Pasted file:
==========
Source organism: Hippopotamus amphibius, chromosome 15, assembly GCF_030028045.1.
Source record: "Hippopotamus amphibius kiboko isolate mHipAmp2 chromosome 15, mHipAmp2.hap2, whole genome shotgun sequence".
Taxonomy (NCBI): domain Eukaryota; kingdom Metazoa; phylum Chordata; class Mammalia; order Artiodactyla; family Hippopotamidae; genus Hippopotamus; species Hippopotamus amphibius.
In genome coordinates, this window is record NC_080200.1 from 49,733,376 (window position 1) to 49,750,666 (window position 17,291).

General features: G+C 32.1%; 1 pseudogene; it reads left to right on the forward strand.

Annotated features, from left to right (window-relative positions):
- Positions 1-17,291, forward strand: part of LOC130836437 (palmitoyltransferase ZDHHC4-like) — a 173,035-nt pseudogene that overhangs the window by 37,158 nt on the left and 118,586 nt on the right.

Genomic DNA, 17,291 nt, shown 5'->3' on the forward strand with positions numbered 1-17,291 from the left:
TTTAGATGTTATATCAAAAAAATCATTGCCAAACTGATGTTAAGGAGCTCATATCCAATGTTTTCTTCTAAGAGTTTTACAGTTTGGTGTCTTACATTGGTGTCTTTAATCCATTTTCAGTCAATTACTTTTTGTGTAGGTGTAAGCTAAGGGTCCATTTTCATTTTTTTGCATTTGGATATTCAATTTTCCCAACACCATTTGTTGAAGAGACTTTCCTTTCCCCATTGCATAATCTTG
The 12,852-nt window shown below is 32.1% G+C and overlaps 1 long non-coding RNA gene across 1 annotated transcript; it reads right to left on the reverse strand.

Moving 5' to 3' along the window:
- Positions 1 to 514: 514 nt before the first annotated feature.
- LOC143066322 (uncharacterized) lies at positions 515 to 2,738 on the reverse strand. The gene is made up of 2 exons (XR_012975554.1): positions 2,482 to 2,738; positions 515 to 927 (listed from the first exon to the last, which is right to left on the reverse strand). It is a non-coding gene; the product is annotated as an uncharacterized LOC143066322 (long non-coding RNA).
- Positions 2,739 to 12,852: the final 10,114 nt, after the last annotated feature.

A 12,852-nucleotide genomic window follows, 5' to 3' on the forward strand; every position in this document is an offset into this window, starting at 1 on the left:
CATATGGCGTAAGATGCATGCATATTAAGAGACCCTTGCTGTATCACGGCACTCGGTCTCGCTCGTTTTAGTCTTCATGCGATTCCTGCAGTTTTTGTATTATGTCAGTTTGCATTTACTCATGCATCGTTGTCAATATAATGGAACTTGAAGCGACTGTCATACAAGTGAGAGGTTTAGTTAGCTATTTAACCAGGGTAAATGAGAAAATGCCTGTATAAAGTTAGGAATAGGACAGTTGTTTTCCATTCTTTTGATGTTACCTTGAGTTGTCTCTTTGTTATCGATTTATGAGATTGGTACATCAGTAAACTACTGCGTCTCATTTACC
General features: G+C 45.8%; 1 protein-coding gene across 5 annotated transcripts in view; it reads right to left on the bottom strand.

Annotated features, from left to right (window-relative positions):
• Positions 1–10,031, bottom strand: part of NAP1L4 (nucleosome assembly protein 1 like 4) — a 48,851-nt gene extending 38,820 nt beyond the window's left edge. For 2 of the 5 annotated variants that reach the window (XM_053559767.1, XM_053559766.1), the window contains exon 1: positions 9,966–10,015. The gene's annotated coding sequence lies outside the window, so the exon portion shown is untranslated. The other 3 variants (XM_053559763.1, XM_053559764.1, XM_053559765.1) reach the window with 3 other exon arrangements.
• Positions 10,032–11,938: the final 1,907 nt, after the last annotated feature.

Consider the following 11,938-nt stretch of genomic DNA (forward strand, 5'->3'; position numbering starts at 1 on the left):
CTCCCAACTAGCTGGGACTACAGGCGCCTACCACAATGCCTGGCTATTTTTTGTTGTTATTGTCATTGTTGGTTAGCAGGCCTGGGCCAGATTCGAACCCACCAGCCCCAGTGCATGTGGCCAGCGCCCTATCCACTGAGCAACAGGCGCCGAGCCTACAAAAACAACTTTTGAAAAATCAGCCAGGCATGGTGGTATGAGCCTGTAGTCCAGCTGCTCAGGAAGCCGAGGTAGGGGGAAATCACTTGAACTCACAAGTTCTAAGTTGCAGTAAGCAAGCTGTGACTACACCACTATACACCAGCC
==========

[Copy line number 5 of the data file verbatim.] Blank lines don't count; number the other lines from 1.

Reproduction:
General features: G+C 32.1%; 1 pseudogene; it reads left to right on the forward strand.